**The following is an in-depth review of “Creed” and does contain spoilers.**
The latest attempt, "Creed," follows the illegitimate son of original Rocky opponent Apollo Creed. Adonis "Donnie" Johnson works in an office, but he has a longing that he can't shake, and that longing is to be a fighter. It was eating at him long before he found out his "absent" father was former heavyweight champion of the world Apollo Creed, who was killed in the ring by Russian fighter Ivan Drago.
Michael B. Jordan and Producer Sylvester Stallone seen at Los Angeles World Premiere of New Line Cinema�s and Metro-Goldwyn-Mayer Pictures' 'Creed' at Regency Village Theater on Thursday, November 19, 2015, in Westwood, CA. (Photo by Eric Charbonneau/Invision for Warner Bros/AP Images)
In his quest to become a prize-fighter, Donnie quits his job in Los Angeles and moves to Philadelphia to find one of his father's closest friends and greatest opponents, Rocky Balboa. He hopes that Rocky will train him and help him to fulfill the burning desire he has to become a fighter.
"Creed" isn't a good boxing movie and it isn't a good "Rocky" movie; it is just a really good movie in its own right. It's next to impossible to point to a franchise that can make it to seven films and still deliver - "X-Men" comes to mind - but "Creed" definitely does deliver.
What made the original "Rocky" such a great film - and worthy of the Best Picture Oscar - was that it had heart. It wasn't just about boxing, it was about life. Everyone can identify with Rocky and his desire to go the distance. The original film wasn't about winning and it was about staying in the game until the end; it was about taking everything life can throw at you and staying the course until the final bell.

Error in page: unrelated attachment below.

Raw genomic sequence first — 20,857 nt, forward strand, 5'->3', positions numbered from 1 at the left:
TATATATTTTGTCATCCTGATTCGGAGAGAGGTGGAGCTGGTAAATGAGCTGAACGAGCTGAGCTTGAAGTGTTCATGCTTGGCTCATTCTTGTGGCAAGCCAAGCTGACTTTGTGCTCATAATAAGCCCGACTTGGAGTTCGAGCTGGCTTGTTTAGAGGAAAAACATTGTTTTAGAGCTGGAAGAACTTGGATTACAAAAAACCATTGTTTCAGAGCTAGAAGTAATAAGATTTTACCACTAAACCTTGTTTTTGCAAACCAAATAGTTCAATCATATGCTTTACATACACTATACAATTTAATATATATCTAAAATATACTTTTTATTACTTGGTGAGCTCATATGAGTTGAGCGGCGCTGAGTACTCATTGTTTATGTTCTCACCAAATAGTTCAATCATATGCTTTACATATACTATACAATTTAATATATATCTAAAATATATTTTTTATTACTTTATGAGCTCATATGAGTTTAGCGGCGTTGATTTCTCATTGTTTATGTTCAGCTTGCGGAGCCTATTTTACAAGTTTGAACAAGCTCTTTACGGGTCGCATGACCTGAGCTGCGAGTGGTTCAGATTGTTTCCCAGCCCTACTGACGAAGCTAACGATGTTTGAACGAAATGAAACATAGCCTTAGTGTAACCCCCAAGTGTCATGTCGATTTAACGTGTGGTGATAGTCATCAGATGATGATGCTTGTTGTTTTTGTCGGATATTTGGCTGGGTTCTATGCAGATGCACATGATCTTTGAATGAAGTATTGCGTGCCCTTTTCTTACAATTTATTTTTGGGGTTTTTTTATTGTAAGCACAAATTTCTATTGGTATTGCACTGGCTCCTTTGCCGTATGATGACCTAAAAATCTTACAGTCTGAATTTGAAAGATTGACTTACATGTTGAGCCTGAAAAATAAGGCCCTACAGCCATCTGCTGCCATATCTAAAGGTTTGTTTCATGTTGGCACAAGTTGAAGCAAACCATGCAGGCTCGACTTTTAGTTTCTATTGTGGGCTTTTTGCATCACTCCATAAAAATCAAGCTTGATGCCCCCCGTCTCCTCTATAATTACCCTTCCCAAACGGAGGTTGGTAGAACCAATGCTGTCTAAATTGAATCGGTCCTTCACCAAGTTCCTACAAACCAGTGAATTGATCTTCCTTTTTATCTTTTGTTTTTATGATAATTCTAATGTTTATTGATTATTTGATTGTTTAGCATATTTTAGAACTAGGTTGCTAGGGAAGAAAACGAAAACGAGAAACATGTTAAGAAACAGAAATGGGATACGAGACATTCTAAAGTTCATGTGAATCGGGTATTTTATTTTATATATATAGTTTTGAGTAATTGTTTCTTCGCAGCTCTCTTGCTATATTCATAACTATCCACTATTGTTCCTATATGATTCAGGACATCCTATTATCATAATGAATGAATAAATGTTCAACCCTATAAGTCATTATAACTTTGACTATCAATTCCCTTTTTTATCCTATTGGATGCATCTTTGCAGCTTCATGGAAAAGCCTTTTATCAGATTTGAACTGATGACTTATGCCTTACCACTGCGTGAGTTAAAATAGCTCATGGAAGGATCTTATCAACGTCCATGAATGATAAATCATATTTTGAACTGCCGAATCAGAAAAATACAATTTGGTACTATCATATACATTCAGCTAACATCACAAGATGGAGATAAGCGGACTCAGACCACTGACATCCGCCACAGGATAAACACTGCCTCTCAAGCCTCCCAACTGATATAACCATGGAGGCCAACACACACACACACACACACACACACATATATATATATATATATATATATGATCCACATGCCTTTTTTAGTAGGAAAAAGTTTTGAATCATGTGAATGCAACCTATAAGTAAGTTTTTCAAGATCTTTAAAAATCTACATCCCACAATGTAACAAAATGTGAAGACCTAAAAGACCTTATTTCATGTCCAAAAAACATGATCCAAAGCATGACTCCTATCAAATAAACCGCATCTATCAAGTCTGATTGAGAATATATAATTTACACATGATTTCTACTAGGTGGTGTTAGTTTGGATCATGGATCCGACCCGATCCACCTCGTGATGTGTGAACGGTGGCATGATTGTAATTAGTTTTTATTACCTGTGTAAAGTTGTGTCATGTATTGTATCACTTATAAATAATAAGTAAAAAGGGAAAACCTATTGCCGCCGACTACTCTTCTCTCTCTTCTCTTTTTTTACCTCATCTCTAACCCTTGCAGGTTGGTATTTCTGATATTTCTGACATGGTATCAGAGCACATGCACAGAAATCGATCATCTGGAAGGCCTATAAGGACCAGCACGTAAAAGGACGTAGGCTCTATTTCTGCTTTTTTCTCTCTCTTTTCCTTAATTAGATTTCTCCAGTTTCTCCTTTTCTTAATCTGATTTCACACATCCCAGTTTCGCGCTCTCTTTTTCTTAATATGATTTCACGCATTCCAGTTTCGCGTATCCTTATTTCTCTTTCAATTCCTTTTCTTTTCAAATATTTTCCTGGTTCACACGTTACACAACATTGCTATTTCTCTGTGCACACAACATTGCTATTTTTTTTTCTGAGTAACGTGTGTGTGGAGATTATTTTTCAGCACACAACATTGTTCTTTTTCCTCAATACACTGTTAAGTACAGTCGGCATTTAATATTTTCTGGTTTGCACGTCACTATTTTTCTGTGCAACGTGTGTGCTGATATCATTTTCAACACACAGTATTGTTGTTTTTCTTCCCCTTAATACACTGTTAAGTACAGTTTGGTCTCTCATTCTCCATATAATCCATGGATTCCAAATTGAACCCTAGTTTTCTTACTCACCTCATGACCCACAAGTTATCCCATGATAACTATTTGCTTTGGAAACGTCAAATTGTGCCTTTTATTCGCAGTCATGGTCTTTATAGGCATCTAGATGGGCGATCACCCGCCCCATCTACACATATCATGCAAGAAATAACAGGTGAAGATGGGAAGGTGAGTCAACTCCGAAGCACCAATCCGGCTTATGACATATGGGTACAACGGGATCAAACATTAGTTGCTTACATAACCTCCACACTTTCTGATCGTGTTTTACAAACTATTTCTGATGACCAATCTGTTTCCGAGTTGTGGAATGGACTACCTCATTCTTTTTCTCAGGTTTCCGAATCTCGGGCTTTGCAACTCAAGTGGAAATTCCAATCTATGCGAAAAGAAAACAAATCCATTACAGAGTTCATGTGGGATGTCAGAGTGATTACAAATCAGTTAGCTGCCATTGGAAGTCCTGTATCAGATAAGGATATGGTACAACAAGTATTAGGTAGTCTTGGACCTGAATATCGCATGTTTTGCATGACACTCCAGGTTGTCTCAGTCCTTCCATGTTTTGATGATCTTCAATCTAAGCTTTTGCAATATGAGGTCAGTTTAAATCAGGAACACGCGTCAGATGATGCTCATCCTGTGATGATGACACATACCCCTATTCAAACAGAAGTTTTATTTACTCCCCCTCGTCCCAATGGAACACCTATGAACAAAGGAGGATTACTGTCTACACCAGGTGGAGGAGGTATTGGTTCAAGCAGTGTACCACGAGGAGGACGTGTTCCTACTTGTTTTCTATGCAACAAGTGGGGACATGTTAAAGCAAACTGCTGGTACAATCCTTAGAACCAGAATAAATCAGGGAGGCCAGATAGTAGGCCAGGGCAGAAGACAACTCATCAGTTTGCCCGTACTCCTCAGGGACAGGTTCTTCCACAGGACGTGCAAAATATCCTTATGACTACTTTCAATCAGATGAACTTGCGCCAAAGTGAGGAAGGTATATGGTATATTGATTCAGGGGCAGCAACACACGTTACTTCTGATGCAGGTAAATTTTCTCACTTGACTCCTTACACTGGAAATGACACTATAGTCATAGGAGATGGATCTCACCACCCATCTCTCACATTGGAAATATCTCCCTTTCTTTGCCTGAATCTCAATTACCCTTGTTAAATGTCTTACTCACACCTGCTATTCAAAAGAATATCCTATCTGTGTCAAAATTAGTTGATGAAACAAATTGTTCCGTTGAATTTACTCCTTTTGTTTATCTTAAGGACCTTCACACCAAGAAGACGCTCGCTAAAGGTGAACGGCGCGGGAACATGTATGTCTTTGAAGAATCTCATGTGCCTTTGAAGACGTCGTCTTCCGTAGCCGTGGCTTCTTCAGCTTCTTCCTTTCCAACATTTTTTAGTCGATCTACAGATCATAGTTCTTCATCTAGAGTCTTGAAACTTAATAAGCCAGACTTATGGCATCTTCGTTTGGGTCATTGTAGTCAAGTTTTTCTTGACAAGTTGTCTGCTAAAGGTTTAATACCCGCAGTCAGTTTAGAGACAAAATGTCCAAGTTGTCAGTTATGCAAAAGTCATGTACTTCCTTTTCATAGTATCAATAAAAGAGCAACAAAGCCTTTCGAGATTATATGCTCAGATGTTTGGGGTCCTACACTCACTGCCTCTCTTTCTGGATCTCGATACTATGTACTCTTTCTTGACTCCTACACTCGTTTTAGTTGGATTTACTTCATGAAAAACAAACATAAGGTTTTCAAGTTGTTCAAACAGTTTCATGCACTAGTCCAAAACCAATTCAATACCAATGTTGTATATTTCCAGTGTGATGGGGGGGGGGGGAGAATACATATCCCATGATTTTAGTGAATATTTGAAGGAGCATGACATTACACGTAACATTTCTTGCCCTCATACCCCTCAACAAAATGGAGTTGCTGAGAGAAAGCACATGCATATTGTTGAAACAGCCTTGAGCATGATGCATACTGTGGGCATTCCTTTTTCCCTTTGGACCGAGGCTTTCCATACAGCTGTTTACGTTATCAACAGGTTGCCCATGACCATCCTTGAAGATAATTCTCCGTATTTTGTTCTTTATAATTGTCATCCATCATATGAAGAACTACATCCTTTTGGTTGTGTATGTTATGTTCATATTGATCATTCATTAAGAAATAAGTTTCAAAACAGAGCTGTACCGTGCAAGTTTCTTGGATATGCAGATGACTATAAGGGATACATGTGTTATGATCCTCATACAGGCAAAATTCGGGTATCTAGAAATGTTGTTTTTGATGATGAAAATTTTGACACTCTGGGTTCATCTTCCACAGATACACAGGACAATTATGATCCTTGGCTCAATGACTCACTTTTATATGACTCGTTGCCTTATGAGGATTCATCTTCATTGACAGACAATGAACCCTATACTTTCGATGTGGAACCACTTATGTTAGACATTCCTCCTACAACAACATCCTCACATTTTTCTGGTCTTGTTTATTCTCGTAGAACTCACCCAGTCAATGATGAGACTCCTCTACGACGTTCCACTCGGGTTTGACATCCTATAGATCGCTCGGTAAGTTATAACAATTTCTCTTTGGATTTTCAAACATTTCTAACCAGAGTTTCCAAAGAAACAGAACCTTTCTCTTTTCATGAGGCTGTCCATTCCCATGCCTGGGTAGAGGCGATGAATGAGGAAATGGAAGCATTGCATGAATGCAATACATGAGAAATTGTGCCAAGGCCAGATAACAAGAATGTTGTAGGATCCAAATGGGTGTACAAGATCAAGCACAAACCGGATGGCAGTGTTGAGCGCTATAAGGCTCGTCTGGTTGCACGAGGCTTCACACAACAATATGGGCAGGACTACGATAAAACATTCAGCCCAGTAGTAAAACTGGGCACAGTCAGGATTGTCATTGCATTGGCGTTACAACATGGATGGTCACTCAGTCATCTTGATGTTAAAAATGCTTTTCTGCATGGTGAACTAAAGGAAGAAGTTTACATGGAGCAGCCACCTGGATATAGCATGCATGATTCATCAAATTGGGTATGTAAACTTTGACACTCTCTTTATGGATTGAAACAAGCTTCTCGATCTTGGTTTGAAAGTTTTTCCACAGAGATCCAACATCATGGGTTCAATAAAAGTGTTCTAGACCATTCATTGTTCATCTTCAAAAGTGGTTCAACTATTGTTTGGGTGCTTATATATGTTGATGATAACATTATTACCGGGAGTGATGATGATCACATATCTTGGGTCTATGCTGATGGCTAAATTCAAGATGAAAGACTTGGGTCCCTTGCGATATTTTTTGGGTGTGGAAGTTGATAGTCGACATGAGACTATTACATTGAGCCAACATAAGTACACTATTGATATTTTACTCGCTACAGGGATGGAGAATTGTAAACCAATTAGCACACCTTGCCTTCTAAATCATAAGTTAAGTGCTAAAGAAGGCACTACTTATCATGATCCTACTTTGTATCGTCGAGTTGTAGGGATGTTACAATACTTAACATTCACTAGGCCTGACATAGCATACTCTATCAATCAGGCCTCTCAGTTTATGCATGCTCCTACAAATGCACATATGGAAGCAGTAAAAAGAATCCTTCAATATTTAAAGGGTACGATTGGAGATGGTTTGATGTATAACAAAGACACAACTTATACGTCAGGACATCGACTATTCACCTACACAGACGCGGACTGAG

This was something that "Rocky Balboa" brought back to the franchise, and "Creed" takes it to another level.
"Creed" mirrors the original Rocky in many ways. So many ways, in fact, that it could almost be seen as a remake in some aspects, even though it keeps continuity with everything that came before. Donnie is Rocky. He is everything Rocky was in 1976, and Rocky sees that in him. That, maybe even a little more than who Donnie's father is, probably had a lot to do with Rocky deciding to train Donnie, when originally he wasn't interested.
The redundancy works because it shows the franchise coming full circle, and it makes for a nice bookend to the series.
It should be noted that "Creed" has been marketed not as another "Rocky" sequel, but as a spin-off. If the studio is franchise-minded where "Creed" is concerned, this does seem to present a number of problems.
As a cap to the Rocky franchise, "Creed" works wonderfully. As the first film in its own series, one has to wonder where they could go from here without just repeating Rocky's journey. As an allegory that life goes on and there will always be another Rocky, it works. As the first film in its own series, all of that falls apart and it just becomes a repeat of what has gone before.
"Creed" works. It works as a stand-alone film, it works as a bookend to the entire Rocky franchise; it just works.
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